Strauss Is Ready for Phase 2 of His Career


Actor Peter Strauss is grumbling.

A lean man with muscular arms and hair the color of wet sand, he stands on the crest of a hill overlooking his citrus farm in the east Ojai valley--30 acres, 3,000 trees, 440 tons of oranges a year. The market is “very bad this year,” he says. “Mr. Clinton’s allowing Australia to bring its oranges into America. Florida--though I don’t wish evil on anyone--did not get as cold as I hoped.”

The pickers have just left “but you’ll see we’ve left a lot of fruit, and [they’re] considered small. Anywhere else in the world this fruit would be considered terrific but Americans are very funny. They like oranges the size of grapefruit . . . big and perfect.”

A mood of discontent extends to his main career too. A leading man of miniseries and movies for television, Strauss is particularly disturbed by what he considers to be the unredeeming bad-guy roles in those formats that in recent years have become staples for men. So Strauss, who turned 48 this week, sees himself at a crossroads, ready to enter “the second stage of my life.”

Strauss says he is looking to do a breakthrough movie or a TV series. He is currently reviewing two series projects.

Nevertheless, his first-stage career keeps rising up to meet him--from the landmark 1976 miniseries “Rich Man, Poor Man” to a new TV movie on Fox.


Beginning Sunday and running through March 24, the original 12-hour ABC miniseries, based on the novel by Irwin Shaw, returns to TV on the Family Channel in celebration of its 20th anniversary. “I can go nowhere in the world,” Strauss says in wonder, “where someone will not come up to me and says, ‘Rooody, Rudy Jordache.’ . . . “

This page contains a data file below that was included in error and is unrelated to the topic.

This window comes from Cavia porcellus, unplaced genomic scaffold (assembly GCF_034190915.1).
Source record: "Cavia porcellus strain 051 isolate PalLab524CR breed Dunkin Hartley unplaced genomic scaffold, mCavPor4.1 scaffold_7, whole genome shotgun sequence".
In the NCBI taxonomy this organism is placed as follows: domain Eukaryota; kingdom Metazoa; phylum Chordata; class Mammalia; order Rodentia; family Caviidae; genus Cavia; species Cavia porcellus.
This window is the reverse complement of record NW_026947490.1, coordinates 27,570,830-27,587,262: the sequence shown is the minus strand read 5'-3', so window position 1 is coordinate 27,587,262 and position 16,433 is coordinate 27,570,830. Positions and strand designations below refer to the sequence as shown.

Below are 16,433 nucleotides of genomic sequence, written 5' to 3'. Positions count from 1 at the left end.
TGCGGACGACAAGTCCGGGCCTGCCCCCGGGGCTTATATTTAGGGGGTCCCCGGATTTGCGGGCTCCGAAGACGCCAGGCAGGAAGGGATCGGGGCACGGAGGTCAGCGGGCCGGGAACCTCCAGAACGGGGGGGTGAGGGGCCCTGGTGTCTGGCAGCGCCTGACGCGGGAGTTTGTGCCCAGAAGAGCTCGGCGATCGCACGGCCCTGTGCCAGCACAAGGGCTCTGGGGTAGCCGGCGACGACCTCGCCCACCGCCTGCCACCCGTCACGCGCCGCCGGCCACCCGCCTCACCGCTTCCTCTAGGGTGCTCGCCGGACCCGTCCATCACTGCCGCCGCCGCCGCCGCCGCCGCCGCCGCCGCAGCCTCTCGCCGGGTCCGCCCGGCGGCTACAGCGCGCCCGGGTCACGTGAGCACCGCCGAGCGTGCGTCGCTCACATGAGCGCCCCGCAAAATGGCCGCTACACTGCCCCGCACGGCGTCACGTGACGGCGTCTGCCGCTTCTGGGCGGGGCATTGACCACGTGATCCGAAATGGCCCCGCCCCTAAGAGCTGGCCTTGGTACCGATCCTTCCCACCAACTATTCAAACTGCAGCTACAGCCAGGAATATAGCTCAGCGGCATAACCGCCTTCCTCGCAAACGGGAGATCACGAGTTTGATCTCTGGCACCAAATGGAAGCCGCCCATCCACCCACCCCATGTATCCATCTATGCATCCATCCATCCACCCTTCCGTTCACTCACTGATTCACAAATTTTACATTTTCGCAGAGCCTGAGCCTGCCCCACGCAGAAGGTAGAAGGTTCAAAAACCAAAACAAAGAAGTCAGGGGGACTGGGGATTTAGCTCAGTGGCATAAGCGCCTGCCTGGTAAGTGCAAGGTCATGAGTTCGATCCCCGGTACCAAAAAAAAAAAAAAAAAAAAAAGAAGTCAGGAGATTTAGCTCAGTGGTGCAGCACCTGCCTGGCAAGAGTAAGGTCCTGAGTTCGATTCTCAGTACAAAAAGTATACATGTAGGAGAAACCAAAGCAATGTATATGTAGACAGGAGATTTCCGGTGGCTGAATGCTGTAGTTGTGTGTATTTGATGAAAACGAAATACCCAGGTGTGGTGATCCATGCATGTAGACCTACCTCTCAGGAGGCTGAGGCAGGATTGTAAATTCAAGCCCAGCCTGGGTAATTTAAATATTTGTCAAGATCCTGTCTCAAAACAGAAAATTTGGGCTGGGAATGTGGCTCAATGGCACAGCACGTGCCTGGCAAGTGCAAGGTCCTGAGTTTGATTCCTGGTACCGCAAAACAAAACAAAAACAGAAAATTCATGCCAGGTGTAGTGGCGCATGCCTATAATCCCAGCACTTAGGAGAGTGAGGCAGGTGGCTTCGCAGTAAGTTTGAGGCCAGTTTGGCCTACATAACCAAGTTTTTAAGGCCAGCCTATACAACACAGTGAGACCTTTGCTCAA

“Rich Man, Poor Man” helped establish the miniseries genre. It drew big ratings and garnered 23 Emmy nominations, a record at the time, winning four. It also made Strauss--as Rudy Jordache, the good brother who grows up to be a senator--a major TV actor. The actor who played the rough-and-tumble younger brother, Tom Jordache, emerged an even bigger star. Remember Nick Nolte?

Meanwhile, Strauss’ newest lead role in “In the Lake of the Woods” airs March 5 on Fox. The movie, based on a 1994 novel by Tim O’Brien, is a dark thriller about a front-running senatorial candidate whose participation in a My Lai-type massacre in Vietnam unravels both his political career and his marriage.

The crux of the drama is the lady-or-the-tiger ambiguity of the disappearance of the candidate’s wife (Kathleen Quinlan) at the secluded lake in the woods where the couple had gone to recoup. Did he kill her? Did she leave him? Is she even alive?

While Strauss admires the ambiguity as a rare phenomenon on TV and fought for it with Fox executives, he asserts that “this is the end of a cycle. I think I’ve had enough of men like this.”

“I’ve worked out my own demons,” he continues, sitting at a thick oak table inside his expansive Spanish colonial house. “I’m at a different place in my own life, and I have ‘For Rent’ signs all over my internal being that say ‘Laughter,’ ‘Comedy.’ And looking at the film with my children reminded me that I’ve come through a phase in my life where I no longer want to celebrate this kind of profound unhappiness.”